Scanxiety, Mammograms, and Cancerversaries

This week was my yearly mammogram and also my 6 month checkup with my Oncologist.   This week marks my THREE YEAR cancerversary from diagnosis of Stage 3, Her 2 Positive Breast Cancer, very large tumor with 9 positive nodes.  So often I hear from women who wonder if there is something wrong with them that they have so much anxiety before scans, mammograms and tests!  Absolutely not!  It is all NORMAL!!

As I was driving the 70 minute drive to get the mammogram this morning, I once again realized just how normal it was. .  That anxiety never gets better, but at least it is more familiar as the years go by.  Like an old acquaintance that you have a meeting with and walk away thinking, “Oh, that’s why we were never friends!”   Today when the anxiety arrived, right on schedule, I thought, “Well, here you are again.  Okay, what if it is breast cancer?  You know what to do, you know what to expect, and you know you will either get through it or die.”  And the other thoughts also arrived on time:  “Why didn’t you just get that breast cut off – no breast is worth this much anxiety, just turn around and go home, call the Breast Cancer Center and tell them you had a flat tire, and then finally as you get closer, the hell with it, I’ll just get it over with today!”

My nerves were kind of under control as I put on the oh-so-familiar teal gown (why haven’t they gotten new gowns here yet?!?) after I stripped to the waist.  I’m much more vocal now in the waiting room than the previous years.  I start asking who the survivors are, and they are eager to talk!  It is 90% of the waiting room because we are in a Cancer Center.  It makes the reality of what we are waiting for seem less frightening and there is an instant bond without too many words.

When my name was called, the nice technician talked to me and then told me her best friend was just diagnosed.  She began asking questions, and I began giving her tips to tell her friend as she plops my breast on the machine.  Silly thoughts go through my head — like after the first squeeze I remembered to lift my breast up rather than pull it off the platform because the skin sticks!  I’m applauding myself for remembering from last year!   Soon it is over, and I try to read the tech’s face.  But all I remember is the face of the technician from 3 years ago whose mouth literally dropped when she looked at those cancer-ridden pictures, and though she tried to recover in a professional manner, her face is still is embedded in my head.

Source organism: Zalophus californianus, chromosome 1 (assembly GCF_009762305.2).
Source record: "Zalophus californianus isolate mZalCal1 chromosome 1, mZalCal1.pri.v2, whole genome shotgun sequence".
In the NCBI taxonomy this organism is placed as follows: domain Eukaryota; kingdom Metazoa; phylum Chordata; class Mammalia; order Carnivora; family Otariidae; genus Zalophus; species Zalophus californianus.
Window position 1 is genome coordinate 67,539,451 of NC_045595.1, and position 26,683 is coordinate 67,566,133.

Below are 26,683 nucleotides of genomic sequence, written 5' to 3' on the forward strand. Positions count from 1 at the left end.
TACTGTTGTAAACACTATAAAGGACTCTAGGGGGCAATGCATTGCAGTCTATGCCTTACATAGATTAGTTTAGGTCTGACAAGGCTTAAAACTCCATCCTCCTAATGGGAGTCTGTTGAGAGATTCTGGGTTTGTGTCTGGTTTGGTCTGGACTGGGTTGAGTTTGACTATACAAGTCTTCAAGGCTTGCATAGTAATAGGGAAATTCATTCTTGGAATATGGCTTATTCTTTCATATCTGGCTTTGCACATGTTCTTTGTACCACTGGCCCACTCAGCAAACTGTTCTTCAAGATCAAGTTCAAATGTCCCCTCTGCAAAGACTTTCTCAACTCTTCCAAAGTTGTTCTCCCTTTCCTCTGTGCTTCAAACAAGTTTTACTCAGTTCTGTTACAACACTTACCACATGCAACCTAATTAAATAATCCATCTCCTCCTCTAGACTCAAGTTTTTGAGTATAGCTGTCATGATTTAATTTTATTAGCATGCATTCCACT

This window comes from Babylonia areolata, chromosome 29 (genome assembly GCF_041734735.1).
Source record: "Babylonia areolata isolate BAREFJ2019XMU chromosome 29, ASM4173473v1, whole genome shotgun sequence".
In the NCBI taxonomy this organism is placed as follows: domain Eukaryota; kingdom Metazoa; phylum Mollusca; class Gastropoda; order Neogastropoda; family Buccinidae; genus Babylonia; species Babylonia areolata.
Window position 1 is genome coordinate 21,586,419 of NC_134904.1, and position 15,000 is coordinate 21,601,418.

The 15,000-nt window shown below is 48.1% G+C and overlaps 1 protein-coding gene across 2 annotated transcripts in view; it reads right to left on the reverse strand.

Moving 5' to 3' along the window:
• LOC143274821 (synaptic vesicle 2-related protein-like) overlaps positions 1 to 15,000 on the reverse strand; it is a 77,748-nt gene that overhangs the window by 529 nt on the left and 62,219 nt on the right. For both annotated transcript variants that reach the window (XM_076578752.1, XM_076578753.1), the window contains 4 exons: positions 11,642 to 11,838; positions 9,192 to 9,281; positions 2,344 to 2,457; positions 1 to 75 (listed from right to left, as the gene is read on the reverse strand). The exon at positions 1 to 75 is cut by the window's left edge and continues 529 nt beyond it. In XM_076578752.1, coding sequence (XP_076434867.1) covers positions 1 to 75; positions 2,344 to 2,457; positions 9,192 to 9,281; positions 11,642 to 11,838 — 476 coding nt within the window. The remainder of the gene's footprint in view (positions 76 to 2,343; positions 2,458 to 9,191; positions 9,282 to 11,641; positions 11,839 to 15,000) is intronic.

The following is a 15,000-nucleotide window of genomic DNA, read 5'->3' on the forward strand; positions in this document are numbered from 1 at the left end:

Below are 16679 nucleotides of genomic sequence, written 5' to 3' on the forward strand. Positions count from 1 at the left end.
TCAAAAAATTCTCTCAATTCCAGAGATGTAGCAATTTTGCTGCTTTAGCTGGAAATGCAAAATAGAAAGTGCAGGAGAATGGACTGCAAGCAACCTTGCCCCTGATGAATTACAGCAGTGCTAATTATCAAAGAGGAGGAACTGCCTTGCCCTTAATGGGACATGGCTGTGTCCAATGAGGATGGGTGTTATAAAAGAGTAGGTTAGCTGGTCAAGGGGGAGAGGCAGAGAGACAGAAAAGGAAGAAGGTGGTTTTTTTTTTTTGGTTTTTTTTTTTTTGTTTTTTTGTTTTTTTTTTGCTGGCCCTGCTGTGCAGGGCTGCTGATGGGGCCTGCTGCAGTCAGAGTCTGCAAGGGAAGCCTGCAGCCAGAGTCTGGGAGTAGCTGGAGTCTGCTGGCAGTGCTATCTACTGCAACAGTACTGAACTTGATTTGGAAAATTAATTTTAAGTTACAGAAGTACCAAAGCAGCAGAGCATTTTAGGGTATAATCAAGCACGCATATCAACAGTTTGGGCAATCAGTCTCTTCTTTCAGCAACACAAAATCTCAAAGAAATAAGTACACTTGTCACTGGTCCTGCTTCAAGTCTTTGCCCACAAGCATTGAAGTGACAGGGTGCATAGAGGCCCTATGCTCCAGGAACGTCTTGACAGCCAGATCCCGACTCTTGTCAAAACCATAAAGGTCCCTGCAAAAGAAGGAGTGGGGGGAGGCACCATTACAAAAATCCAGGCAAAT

Back to the waiting room…I start talking to myself and bargaining. This time without quotation marks!  Okay, I won’t worry for 10 minutes.  They usually have the results in 10 minutes.  If it is longer than 10 minutes, then I will worry.

Kelly Ripa is on the television in the waiting room doing something ridiculous, and I wonder why anyone really likes her.  Then I chastise myself because my old and dear friend, Cathy, loves her, but I think: how can she watch this TV show?  The 10 minutes are up.  OH Lord, please help me, and His peace descends upon me.  Really.  I felt it.  The door opens and a solemn-faced woman about my age calls my name.  In my head I think, gosh, I need to smile more so I don’t get like that and then she says, “I can’t tell you the results in the hallway because of HIPPA” and I’m thinking it is BAD news because last year the woman blurted it out in the hallway.  But we get to the room and her face broke into a smile and she said, “All is well” as she handed me the “ALL CLEAR” letter signed by a real doctor.   I always grab the letter and look at the signature to make sure it says “MD” after the signature! I immediately just grabbed and hugged her and hugged everyone coming down the hallway.  Then I think, Denise, you do that every year, you need a new routine, then I think, who the heck cares – I can’t help it.  Then I tell the techs gathered in the hallway that this is the worst day and the best day of the year all before 9:45 am.

When that paper is handed to you and you hear those words, it is like God is handing you a beautifully wrapped present and in it is your life for another year as you hear a choir of angels in the background.  You think of the magnitude of that gift, look at that package, and tell God, “Thank you for my life.  I don’t want to screw it up.  Tell me what you want me to do this year, and I will do it.”

And I enter back into the waiting room.  Kelly Ripa is still on the television and this time I think:  Kelly is friendly, cute and she is kind of zany.  I understand why people watch her.